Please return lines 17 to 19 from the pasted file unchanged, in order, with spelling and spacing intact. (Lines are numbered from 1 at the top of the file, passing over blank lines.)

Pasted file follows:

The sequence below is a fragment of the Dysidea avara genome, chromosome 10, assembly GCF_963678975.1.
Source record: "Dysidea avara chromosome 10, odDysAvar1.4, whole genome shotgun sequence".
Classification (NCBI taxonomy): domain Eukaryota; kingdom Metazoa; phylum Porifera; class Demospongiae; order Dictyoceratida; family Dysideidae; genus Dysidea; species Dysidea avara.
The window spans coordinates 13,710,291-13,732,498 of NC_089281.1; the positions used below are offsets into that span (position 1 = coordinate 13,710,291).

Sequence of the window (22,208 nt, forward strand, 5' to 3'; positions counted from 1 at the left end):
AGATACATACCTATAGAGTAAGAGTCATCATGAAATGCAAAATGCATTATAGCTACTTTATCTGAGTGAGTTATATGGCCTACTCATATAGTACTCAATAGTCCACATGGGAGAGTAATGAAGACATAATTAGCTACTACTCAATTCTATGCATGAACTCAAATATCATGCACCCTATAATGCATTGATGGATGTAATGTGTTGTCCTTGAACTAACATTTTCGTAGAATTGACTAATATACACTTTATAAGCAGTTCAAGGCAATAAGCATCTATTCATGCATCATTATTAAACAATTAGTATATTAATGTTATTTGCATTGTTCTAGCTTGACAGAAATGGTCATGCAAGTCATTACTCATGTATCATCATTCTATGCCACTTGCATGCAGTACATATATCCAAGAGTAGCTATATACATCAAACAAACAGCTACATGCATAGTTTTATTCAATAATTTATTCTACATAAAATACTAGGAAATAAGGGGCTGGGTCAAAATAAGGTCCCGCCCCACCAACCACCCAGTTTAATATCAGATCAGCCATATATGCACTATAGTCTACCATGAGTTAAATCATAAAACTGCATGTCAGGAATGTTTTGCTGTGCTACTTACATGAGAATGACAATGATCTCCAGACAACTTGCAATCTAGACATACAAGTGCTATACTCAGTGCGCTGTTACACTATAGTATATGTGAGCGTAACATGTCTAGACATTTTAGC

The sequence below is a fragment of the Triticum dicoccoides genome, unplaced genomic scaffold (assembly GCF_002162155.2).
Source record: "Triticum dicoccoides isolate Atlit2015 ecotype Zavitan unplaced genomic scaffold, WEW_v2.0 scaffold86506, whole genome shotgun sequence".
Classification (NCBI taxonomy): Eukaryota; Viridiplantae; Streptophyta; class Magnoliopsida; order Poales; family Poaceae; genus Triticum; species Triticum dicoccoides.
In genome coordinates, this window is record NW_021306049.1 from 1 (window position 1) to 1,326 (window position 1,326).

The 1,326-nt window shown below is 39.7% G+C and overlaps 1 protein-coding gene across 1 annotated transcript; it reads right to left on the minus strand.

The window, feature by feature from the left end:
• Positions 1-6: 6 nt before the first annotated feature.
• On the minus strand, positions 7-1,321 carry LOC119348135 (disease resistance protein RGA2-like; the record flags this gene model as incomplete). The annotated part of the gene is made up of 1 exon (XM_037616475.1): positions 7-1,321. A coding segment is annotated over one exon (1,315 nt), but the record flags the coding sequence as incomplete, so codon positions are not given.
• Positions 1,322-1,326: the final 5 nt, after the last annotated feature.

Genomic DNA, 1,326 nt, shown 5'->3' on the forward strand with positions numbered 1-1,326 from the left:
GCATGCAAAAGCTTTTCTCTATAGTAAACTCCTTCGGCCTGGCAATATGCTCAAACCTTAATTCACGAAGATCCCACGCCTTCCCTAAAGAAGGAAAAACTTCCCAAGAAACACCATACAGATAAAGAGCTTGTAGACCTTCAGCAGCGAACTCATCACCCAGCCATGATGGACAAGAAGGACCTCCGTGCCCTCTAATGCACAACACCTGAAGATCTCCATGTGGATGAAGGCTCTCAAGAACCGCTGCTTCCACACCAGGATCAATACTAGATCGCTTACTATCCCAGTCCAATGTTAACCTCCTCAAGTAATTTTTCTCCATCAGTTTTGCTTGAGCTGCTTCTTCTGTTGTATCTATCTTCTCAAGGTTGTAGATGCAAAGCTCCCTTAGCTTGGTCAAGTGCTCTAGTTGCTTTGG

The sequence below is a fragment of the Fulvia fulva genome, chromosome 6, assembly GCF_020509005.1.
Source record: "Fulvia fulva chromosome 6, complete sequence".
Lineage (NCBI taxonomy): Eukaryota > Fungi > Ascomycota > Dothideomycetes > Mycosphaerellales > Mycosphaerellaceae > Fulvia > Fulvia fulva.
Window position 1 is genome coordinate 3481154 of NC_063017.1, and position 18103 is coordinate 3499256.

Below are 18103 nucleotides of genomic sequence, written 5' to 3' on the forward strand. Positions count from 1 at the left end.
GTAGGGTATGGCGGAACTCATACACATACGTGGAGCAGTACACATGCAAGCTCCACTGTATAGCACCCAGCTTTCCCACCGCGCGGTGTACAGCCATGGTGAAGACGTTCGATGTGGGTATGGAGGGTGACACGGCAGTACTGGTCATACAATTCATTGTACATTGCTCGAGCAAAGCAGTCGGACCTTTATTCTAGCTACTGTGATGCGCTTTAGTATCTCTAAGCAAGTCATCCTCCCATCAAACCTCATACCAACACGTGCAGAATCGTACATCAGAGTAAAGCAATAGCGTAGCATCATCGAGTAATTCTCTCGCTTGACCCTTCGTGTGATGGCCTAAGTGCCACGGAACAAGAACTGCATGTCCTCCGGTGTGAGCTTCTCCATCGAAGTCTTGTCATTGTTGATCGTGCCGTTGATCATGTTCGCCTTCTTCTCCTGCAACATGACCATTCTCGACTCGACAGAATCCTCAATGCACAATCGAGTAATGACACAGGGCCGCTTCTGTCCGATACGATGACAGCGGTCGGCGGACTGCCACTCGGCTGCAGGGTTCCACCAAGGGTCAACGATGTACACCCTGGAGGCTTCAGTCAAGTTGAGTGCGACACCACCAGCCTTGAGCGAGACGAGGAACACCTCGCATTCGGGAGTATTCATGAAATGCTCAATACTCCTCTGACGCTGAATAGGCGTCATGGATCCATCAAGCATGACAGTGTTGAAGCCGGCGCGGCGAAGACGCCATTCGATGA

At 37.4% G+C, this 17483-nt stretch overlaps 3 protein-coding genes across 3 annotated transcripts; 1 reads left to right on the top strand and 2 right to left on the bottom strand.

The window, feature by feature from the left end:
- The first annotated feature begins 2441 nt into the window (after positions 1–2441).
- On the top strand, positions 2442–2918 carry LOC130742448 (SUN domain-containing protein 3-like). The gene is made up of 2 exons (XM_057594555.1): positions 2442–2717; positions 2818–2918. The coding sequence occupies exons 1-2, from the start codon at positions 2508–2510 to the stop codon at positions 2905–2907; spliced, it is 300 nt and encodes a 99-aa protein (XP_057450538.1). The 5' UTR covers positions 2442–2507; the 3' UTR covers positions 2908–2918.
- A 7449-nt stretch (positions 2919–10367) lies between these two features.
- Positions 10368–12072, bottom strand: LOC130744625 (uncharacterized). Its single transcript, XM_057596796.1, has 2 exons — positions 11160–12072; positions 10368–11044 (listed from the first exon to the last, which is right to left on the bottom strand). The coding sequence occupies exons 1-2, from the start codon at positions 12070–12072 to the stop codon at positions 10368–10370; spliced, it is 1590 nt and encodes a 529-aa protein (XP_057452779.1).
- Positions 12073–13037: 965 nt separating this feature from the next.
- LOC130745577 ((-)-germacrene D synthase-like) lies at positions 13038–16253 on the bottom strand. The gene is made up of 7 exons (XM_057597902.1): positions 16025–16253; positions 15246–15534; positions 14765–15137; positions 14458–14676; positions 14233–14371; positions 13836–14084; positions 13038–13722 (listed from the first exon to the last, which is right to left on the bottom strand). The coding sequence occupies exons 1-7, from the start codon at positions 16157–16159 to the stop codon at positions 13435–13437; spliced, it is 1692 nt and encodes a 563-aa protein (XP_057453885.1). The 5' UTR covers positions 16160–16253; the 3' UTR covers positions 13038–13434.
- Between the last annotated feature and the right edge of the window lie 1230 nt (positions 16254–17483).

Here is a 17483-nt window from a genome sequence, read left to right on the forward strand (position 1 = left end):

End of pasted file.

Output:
GCATGCAAAAGCTTTTCTCTATAGTAAACTCCTTCGGCCTGGCAATATGCTCAAACCTTAATTCACGAAGATCCCACGCCTTCCCTAAAGAAGGAAAAACTTCCCAAGAAACACCATACAGATAAAGAGCTTGTAGACCTTCAGCAGCGAACTCATCACCCAGCCATGATGGACAAGAAGGACCTCCGTGCCCTCTAATGCACAACACCTGAAGATCTCCATGTGGATGAAGGCTCTCAAGAACCGCTGCTTCCACACCAGGATCAATACTAGATCGCTTACTATCCCAGTCCAATGTTAACCTCCTCAAGTAATTTTTCTCCATCAGTTTTGCTTGAGCTGCTTCTTCTGTTGTATCTATCTTCTCAAGGTTGTAGATGCAAAGCTCCCTTAGCTTGGTCAAGTGCTCTAGTTGCTTTGG

The sequence below is a fragment of the Fulvia fulva genome, chromosome 6, assembly GCF_020509005.1.
Source record: "Fulvia fulva chromosome 6, complete sequence".